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Determination of gas-particle partitioning parameters and indoor air concentrations of synthetic musk compounds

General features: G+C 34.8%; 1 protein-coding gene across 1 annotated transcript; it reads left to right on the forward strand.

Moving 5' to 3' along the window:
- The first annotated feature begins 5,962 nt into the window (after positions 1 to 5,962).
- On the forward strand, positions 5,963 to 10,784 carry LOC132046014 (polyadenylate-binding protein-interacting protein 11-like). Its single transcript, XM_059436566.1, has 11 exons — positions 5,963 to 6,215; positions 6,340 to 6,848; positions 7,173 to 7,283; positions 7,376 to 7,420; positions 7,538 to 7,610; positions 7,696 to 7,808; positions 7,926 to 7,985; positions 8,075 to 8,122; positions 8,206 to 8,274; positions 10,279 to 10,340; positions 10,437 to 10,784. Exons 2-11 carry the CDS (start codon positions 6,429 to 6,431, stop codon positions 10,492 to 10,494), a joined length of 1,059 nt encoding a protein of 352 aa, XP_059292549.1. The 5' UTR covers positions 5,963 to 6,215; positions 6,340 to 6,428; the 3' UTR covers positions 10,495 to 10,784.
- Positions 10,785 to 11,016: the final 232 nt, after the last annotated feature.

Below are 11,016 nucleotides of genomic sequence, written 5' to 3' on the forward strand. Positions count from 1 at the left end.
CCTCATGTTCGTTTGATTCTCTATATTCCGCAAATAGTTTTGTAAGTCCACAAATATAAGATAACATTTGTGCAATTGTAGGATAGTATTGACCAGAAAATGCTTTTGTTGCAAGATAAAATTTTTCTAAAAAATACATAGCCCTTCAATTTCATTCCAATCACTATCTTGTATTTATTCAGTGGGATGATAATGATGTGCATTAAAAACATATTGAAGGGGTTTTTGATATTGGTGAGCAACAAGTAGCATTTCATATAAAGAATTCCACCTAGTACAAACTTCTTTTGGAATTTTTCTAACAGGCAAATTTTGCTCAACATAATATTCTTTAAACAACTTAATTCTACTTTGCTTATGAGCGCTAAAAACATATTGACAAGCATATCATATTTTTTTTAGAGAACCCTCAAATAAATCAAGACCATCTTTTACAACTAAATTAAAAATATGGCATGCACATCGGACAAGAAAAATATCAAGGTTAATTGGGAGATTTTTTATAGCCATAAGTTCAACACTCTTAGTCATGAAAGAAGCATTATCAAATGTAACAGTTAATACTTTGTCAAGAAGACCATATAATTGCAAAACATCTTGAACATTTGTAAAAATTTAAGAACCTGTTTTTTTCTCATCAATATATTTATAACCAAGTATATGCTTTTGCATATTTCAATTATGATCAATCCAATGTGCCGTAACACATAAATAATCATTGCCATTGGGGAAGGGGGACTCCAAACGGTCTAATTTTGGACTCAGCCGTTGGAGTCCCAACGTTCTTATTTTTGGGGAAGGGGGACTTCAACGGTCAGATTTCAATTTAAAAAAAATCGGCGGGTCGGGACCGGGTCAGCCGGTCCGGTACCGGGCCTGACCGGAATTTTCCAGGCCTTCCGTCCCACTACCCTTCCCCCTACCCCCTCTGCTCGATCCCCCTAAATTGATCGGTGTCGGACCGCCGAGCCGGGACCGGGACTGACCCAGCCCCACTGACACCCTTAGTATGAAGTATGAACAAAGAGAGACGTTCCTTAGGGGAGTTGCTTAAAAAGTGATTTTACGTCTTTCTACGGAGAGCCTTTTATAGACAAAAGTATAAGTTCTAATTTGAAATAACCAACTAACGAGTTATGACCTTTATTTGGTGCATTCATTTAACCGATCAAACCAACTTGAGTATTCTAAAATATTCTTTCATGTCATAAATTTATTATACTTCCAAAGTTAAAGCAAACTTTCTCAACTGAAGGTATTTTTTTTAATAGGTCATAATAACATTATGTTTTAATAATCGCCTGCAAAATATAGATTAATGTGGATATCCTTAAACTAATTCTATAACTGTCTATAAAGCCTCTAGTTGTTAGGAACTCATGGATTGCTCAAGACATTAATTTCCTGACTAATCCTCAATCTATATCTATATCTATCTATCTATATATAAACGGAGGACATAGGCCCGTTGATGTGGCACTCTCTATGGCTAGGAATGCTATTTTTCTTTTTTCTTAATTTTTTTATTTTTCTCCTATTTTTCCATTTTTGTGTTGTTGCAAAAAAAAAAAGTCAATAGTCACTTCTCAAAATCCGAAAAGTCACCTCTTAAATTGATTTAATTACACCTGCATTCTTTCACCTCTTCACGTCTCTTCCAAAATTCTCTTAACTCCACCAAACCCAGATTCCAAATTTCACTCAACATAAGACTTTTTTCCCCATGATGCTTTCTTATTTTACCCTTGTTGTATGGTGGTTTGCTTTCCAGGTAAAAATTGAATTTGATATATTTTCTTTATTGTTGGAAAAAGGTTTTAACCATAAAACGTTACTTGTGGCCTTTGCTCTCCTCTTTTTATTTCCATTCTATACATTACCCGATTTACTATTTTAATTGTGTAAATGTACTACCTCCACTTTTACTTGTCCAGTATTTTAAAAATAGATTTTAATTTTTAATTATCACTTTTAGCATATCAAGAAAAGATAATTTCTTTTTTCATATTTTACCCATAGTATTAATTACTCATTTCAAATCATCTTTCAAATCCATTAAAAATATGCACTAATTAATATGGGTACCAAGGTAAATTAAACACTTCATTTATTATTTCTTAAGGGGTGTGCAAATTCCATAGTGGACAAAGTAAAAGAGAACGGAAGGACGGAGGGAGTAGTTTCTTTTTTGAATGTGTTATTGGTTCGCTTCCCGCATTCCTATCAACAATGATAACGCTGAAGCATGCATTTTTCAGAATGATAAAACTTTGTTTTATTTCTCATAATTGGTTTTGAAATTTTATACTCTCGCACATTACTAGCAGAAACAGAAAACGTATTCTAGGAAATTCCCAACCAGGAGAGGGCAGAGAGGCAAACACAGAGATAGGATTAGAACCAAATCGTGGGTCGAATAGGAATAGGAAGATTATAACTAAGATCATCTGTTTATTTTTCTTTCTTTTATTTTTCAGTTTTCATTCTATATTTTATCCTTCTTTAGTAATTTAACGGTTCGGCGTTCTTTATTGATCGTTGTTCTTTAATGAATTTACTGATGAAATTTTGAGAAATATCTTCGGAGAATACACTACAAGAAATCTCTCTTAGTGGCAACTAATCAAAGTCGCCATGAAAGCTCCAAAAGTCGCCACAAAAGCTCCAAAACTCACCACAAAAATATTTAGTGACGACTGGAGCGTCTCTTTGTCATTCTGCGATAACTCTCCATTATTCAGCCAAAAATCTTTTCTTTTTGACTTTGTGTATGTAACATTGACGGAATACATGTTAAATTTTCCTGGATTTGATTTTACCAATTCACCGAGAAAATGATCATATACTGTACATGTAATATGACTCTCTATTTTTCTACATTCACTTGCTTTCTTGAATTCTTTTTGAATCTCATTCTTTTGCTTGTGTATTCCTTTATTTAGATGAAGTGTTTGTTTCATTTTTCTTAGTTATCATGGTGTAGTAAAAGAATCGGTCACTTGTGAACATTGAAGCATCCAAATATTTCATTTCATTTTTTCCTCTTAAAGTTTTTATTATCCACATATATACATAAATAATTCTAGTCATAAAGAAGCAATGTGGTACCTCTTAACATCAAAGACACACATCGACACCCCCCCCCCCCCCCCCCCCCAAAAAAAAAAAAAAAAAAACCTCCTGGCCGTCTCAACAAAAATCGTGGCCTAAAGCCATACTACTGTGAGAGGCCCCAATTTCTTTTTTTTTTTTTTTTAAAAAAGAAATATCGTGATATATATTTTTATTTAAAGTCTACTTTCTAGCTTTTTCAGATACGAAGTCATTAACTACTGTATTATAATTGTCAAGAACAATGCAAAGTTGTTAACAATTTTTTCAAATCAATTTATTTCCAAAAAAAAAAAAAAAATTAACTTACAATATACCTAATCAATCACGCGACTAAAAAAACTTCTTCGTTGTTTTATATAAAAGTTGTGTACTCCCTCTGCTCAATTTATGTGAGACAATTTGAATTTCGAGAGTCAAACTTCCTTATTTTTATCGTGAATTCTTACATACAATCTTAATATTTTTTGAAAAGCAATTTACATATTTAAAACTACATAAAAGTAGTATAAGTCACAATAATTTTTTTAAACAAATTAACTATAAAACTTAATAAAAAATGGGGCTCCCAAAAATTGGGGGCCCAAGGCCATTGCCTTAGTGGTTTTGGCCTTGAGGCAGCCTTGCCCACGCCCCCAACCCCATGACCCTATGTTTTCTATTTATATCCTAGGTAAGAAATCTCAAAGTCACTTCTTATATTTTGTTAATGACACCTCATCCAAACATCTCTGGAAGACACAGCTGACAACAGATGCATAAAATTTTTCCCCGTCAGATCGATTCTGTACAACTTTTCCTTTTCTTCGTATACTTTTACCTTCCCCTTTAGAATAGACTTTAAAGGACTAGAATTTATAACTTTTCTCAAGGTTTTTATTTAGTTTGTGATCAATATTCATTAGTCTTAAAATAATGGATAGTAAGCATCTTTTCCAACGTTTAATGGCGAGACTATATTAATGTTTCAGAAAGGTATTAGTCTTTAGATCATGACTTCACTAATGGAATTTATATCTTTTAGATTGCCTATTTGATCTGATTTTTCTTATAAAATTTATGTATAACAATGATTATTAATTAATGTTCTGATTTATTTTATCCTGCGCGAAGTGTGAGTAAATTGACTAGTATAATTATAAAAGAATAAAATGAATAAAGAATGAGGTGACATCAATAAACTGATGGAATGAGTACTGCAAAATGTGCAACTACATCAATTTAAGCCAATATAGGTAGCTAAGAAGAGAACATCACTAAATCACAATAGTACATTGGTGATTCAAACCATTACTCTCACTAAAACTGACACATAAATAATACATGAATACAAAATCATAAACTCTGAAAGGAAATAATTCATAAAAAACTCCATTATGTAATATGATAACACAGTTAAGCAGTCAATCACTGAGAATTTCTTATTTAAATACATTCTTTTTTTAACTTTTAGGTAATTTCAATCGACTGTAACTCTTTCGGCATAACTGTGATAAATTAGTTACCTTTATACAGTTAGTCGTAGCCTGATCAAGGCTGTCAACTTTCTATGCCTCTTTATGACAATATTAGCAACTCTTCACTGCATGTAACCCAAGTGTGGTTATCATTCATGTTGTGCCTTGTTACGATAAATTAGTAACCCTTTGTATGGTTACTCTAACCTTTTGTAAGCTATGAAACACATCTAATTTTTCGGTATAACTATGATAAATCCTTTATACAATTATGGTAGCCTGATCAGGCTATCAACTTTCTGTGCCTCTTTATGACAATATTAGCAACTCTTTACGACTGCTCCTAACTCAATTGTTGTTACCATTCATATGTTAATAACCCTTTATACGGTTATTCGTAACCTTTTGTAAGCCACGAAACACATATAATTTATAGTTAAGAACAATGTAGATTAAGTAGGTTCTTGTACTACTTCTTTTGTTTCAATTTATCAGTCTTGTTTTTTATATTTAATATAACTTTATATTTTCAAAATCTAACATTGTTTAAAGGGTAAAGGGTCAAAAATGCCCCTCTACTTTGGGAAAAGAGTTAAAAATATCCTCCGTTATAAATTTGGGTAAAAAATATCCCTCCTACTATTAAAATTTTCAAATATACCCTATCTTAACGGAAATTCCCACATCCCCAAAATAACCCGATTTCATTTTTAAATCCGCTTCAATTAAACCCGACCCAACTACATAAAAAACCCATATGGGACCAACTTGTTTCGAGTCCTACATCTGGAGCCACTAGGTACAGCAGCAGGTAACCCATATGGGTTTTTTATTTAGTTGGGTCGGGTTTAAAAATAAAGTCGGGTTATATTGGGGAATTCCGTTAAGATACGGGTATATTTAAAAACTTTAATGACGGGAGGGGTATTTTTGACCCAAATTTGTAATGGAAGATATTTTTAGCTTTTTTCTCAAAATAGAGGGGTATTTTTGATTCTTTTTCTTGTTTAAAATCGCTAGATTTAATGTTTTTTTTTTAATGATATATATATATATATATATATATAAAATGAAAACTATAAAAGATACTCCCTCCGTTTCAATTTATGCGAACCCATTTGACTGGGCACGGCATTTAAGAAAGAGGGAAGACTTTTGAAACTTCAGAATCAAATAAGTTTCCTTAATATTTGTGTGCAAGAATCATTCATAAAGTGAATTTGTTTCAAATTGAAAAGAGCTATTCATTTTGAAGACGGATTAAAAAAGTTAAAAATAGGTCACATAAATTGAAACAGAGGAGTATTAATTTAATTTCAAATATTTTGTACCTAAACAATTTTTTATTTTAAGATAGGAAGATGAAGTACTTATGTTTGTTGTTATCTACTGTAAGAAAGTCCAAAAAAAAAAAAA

Gas-particle partitioning of compounds is the key process determining the fate of chemical in the environment. The partitioning process can be modeled depending upon dominancy of being adsorptive or absorptive partitioning and referred with partition coefficient (Kp m3.Î¼g-1). Kp is related to liquid phase vapor pressure of a compound of interest. Due to difficulty related to model parameters, researchers have been developed a parameter called octanol air partition coefficient, KOA which can be directly measured and used to estimate Kp. Synthetic musk compounds (SMCs) are the one group of semi volatile organic compounds which are resistant to degradation, lipophilic and have moderate vapor pressures. They have been widely used in detergents, soaps, cosmetics, perfumes to give nice odorous effect for the product of interest. Most of their chemical properties values based on estimation methods. This study designed to measure octanol-air partition coefficients (KOA) and supercooled liquid vapor pressures (PL) by GC retention time method as a function of temperature to estimate gas-particle partitioning of SMCs. In addition ten indoor air gas and particulate phase samples were collected from a university cafeteria to determine experimental partition coefficient in the indoor air environment. The log KOA and log PL values of synthetic musk compounds were ranged between 6.42 to 8.77 and 0.52 to -4.53, respectively at 25 0C. All of the compounds were detected in the gas phase and the concentrations ranged from 0.27 ng/m3 to 106.8 ng/m3. In the particulate phase only DPMI, ADBI, ATII, MX and MK were detected in the range of 0.06 ng/m3 to 210.5 ng/m3. Although the correlation between the gas-particle partitioning coefficient (KP) and PL was found as weak, KOA was determined as a good descriptor for gas-particle partitioning process.